In the Introduction to his Policy Brief titled Operationalizing the Blue Economy in Small States: Lessons from the Early Movers Cyrus Rustomjee explains the Blue Economy: “The blue economy concept emerged following the endorsement of the green economy approach at the United Nations Conference on Sustainable Development in Rio de Janeiro in 2012, and has subsequently evolved as a marine-resource-based developmental framework, in particular for small coastal and island states. They have jurisdiction over marine areas that are typically much larger than their land area, depend on ocean resources to sustain economic activity and — if able to maximize the economic opportunities through sustainable marine-based development — can achieve many transformative developmental goals through the blue economy, including sustainable economic growth, food and energy security, and poverty reduction. The conservation and sustainable management of ocean and coastal ecosystems can also support small states’ efforts to mitigate climate change and to reduce and address risks from natural disasters.”
Mr Rustomjee further points out that although in our small island developing states “three traditional industries and sectors — fisheries, maritime transport and coastal tourism — collectively represent the largest share of economic activity, pursuing the blue economy also enables diversification into many other new and emerging ocean-based activities and sectors, including marine aquaculture, seabed mining, maritime safety and surveillance, marine biotechnology, offshore wind energy, ocean renewable energy and deep-sea oil and gas production.”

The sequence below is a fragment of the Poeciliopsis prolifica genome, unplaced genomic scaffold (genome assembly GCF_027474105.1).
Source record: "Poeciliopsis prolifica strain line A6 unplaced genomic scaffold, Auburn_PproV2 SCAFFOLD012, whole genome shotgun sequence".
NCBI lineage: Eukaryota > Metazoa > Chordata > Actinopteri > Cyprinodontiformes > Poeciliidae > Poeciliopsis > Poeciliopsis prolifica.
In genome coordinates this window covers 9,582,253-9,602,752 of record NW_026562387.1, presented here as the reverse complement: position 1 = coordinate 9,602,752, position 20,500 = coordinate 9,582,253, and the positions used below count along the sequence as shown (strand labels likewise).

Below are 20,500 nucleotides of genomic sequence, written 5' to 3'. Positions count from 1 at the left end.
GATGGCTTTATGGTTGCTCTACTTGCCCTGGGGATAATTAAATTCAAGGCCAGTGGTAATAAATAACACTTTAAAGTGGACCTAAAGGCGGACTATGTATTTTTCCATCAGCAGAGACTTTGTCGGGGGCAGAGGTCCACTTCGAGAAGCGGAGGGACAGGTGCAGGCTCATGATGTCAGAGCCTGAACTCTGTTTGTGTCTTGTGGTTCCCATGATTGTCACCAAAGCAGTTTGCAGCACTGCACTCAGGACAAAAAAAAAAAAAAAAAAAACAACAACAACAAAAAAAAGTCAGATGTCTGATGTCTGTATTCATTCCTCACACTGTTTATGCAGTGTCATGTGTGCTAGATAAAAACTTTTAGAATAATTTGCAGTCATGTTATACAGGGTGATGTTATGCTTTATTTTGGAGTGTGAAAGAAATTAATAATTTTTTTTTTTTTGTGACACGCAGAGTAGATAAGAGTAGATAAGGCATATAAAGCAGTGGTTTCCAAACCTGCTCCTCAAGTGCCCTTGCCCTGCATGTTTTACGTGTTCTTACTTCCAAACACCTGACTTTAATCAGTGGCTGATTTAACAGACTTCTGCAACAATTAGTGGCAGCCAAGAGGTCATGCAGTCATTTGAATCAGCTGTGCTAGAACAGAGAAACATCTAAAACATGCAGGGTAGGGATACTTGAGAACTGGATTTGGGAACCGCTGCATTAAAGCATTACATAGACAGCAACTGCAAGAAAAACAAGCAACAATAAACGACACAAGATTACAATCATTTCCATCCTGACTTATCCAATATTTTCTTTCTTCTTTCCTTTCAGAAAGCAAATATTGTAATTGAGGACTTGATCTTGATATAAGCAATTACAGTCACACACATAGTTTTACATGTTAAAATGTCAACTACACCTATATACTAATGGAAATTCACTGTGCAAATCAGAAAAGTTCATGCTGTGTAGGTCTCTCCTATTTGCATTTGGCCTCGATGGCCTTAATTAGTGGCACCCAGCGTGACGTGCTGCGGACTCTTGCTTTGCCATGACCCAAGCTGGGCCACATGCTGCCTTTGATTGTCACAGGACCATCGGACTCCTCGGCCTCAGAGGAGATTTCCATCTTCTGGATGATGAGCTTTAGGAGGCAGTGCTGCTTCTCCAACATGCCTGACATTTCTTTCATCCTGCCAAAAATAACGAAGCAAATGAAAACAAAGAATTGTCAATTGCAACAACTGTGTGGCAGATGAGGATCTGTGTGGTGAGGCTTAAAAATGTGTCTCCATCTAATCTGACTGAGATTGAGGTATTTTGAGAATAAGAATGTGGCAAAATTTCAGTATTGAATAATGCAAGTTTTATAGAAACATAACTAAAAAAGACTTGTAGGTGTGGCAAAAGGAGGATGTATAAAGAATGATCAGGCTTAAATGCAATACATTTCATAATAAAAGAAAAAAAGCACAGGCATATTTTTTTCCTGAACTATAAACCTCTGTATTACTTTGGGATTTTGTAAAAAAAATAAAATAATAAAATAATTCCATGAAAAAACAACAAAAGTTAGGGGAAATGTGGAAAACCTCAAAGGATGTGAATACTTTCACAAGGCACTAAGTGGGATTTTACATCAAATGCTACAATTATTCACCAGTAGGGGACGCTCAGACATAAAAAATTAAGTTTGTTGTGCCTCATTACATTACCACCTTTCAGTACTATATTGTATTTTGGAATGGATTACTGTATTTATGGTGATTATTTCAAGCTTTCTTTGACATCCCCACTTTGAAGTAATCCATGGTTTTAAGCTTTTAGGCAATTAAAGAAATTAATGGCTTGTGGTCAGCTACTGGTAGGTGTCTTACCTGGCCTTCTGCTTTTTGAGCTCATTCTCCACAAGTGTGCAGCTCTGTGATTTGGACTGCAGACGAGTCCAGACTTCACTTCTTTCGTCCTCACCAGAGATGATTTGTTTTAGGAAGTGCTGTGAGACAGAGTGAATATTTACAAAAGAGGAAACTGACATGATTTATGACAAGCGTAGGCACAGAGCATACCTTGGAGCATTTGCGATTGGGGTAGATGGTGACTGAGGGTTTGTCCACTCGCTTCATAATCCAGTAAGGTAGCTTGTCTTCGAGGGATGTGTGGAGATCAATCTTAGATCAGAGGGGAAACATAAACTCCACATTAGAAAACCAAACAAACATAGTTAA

Given these many possibilities, Barbados has done well in taking the first steps in exploring these new frontiers for economic gain.
From time immemorial the sea has always been fascinating. Many have feared it and many more have sought to conquer it. The oceans certainly exist as worlds on their own. Its beauties are endless and its resources tremendous. The verse at the start of this article is taken from the Holy Quran. We are reminded that our Creator has made the sea subject to us that we may benefit from its bounties and that we may be grateful. Sadly, human beings by nature can be greedy and exploitation of the sea is as real as exploitation of the land so we witness many exploitative actions carried out by humans devoid of any conscience of right from wrong. Overfishing by large corporations and the dumping of waste into our seas are two well-known acts of destruction being inflicted on our oceans.
I am sure that Barbados will not engage in acts that will destroy our sea but we must be ever vigilant. Exploring the sea around us and attempting to gain financially will undoubtedly require getting overseas investors. We must be most careful not to sell out or become complacent. Multi-national corporations and unscrupulous investors have a reputation for destroying the environment for financial benefit. Barbados can least afford to be affected environmentally.
Barbados and its many beautiful treasures have much to offer the traveler and the tourist. The seas around us probably abound with even more attractions. A tour on the Atlantis Submarine will certainly prove the existence of those attractions. Or a snorkel in Carlisle Bay, as I recently undertook thanks to Bliss Watersports, will reveal that underwater world full of marine life in all shapes and colors, living among the shipwrecks in crystal clear waters.
Giving attention to our blue economy and looking to build a sustainable Barbados from it is laudable. I hope Barbados will benefit from this vision and thrust.
Suleiman Bulbulia is a Justice of the Peace, Secretary of the Barbados Muslim Association and Muslim Chaplain at the Cave Hill Campus, UWI. Email: firstname.lastname@example.org